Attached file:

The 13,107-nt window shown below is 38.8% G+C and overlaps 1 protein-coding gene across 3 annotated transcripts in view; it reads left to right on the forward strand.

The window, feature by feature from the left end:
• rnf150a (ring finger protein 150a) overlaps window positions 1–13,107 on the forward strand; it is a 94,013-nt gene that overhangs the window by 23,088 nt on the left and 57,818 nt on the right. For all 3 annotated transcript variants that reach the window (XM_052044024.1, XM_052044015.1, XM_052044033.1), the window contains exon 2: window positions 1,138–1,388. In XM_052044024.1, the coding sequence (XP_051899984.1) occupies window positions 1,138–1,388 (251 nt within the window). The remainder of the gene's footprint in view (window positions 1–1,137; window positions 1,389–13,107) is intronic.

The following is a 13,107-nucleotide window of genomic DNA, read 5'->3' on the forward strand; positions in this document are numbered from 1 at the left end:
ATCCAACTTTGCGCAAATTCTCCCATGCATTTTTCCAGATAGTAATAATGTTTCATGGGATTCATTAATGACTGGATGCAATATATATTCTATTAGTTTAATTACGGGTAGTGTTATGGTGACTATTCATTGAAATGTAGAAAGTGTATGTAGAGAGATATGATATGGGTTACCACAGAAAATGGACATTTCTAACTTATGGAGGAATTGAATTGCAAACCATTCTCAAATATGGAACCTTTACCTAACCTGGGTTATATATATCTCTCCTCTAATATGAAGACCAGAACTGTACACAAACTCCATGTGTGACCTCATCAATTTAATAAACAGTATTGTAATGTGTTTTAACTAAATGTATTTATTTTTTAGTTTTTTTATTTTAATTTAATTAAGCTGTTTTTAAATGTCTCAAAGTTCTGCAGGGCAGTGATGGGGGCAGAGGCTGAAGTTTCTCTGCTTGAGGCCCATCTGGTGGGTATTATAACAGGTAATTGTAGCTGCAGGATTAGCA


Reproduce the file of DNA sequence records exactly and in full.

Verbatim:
The 13,107-nt window shown below is 38.8% G+C and overlaps 1 protein-coding gene across 3 annotated transcripts in view; it reads left to right on the forward strand.

The window, feature by feature from the left end:
• rnf150a (ring finger protein 150a) overlaps window positions 1–13,107 on the forward strand; it is a 94,013-nt gene that overhangs the window by 23,088 nt on the left and 57,818 nt on the right. For all 3 annotated transcript variants that reach the window (XM_052044024.1, XM_052044015.1, XM_052044033.1), the window contains exon 2: window positions 1,138–1,388. In XM_052044024.1, the coding sequence (XP_051899984.1) occupies window positions 1,138–1,388 (251 nt within the window). The remainder of the gene's footprint in view (window positions 1–1,137; window positions 1,389–13,107) is intronic.

The following is a 13,107-nucleotide window of genomic DNA, read 5'->3' on the forward strand; positions in this document are numbered from 1 at the left end:
ATCCAACTTTGCGCAAATTCTCCCATGCATTTTTCCAGATAGTAATAATGTTTCATGGGATTCATTAATGACTGGATGCAATATATATTCTATTAGTTTAATTACGGGTAGTGTTATGGTGACTATTCATTGAAATGTAGAAAGTGTATGTAGAGAGATATGATATGGGTTACCACAGAAAATGGACATTTCTAACTTATGGAGGAATTGAATTGCAAACCATTCTCAAATATGGAACCTTTACCTAACCTGGGTTATATATATCTCTCCTCTAATATGAAGACCAGAACTGTACACAAACTCCATGTGTGACCTCATCAATTTAATAAACAGTATTGTAATGTGTTTTAACTAAATGTATTTATTTTTTAGTTTTTTTATTTTAATTTAATTAAGCTGTTTTTAAATGTCTCAAAGTTCTGCAGGGCAGTGATGGGGGCAGAGGCTGAAGTTTCTCTGCTTGAGGCCCATCTGGTGGGTATTATAACAGGTAATTGTAGCTGCAGGATTAGCA